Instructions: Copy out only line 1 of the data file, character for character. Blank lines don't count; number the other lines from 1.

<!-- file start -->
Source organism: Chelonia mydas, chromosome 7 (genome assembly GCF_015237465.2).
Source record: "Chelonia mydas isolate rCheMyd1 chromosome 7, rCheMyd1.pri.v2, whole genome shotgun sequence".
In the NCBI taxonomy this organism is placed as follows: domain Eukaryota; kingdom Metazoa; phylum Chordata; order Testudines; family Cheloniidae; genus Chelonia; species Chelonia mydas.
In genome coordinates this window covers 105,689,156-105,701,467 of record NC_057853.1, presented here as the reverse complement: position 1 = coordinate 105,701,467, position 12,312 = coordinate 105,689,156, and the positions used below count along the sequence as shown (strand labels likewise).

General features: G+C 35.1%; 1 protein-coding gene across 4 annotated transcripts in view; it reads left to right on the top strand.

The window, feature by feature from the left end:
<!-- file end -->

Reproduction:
Source organism: Chelonia mydas, chromosome 7 (genome assembly GCF_015237465.2).